Tag Archives: National Trust

James Lees-Milne – Diaries 1942-54

I previously reviewed Lees-Milne´s fantastic Some Country Houses and their Owners which is made up of extracts from his diaries about his visits to stately homes to assess their suitability for the National Trust, I loved it so much that I asked for the diaries for Christmas.

Now, the diary of an employee of the National Trust might sound boring to you but these diaries are absolutely fascinating.  Lees- Milne was not some stereotypical National Trust fogey but an interesting character;  a bisexual Catholic who married a lesbian and seemed to spend a lot of his time hanging out with society types and getting all the gossip on their scandalous lives. His diary is both humourous and tragic and full of interesting observations about life in World War II and post-war Austerity Britain.

Now even  with my socialist tendencies,Lees-Milne’s writing is able to make me sympathise with the plight of these aristocrats who after the war were unable to maintain their properties and were forced to donate them to the National Trust.  He was often accused of being a snob and this is a valid criticism, his hatred of the new post war Labour government is evident and there are also some shockingly stuck up remarks about the working classes such as preferring the company of well-bred, stupid people to that of intelligent common people. So remarks such as;

“This evening the whole tragedy of England impressed itself upon me.  This small, not very important seat, in the heart of our secluded country, is now deprived of its last squire.  A whole social system has broken down.  What will replace it beyond government by the masses, uncultivated rancorous , savage philistine, the enemies of all things beautiful?  How  I detest democracy.  More and more I believe in benevolent autocracy.”

are both poignant and concerning, considering as well that he mentions canvassing for the Fascist Oswold Mosley in 1931. He quotes other views on the political situation that seem to be typical of Britain at this time;   “It’s only Catholic countries that go Communist because of the poverty and discontent fostered by the priest.  No Protestant countries become dictatorships”.

The aristocracy are described warts and all.  During a meeting with Lord Berwick at Attingham they have a  discussion about ghosts; “He asked me did I think it possible that one could have been locked in the housemaid’s cupboard?  and why would another want to disguise itself as a vacum cleaner?  Really he is a delicious man”. This interpretation of Lord Berwick being slightly batty is later backed up by another comment ,”Poor Tom, he should not have lived in this age.  He cannot drive a car, ride a bicycle, fish or shoot.  He would have stepped in and out of a sedan chair so beautifully.”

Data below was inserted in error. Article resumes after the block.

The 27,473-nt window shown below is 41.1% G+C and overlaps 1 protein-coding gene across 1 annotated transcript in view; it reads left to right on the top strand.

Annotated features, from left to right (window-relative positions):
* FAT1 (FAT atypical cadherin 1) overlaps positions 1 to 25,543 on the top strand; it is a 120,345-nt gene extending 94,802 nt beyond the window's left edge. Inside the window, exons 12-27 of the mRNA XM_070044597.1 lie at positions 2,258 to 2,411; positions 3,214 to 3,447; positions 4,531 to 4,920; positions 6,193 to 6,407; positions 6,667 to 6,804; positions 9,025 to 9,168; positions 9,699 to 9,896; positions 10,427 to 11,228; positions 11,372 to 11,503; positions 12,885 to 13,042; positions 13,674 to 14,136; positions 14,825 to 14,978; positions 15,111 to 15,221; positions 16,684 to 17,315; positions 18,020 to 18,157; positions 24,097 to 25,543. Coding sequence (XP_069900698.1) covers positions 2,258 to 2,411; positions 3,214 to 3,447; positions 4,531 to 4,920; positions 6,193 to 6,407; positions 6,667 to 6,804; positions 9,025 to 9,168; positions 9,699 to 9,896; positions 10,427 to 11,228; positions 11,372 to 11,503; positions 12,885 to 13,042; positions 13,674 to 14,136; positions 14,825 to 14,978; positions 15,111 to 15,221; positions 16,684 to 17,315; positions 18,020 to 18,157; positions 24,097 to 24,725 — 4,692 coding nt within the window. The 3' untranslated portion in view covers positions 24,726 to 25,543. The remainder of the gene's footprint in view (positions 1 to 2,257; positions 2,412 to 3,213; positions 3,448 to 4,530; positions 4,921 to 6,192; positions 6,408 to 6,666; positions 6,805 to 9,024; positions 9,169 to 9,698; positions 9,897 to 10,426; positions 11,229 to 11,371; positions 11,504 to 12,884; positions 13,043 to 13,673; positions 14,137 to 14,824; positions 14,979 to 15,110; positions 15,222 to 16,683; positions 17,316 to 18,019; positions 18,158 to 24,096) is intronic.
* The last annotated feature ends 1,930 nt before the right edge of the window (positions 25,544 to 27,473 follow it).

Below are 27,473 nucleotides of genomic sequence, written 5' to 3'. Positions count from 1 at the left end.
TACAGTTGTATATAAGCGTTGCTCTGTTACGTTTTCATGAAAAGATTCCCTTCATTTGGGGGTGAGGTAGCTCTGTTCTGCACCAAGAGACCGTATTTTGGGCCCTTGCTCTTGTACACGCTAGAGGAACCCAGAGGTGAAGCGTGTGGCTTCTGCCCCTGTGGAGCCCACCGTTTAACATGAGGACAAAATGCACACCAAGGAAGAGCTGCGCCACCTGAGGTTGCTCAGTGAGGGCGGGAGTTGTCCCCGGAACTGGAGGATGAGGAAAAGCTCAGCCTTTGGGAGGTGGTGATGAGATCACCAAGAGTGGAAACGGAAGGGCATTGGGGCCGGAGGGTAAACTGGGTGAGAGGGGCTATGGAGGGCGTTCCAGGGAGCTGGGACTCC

James Lees-Milne with Pamela and Nancy Mitford

Unsuprisingly as a NT representative, Lees-Milne experiences a great deal of snobbishness from the aristocracy towards himself;

“Lord Fairhaven is served first, before his guests, in the feudal manner which only the son of an oil magnate would adopt.  Presumably the idea is that in the event of the food being poisoned the host will gallantly succumb and his instant death will be a warning to the rest of the table to abstain.”

He is both damning and witty about others, his publisher Charles Fry is described as  ” a phallus with a business sense” and he goes on to discuss, “He said he had been away 11 and a half weeks and had slept with 40 people during that time.”  Now that´s quite a high total, you tend to think of people as this time as repressed but this diary certainly shows it was not the case, in fact virtually everyone seems to be nymphomaniacs or mad. He also throws in comments on Hilaire Beloc setting himself on fire whilst visiting him,  and  in a deadpan manner concludes,”In similar circumstances he died recently”. Comments on  other people are very cutting;”He has moreover a thin, flat behind which implies shallowness of character.”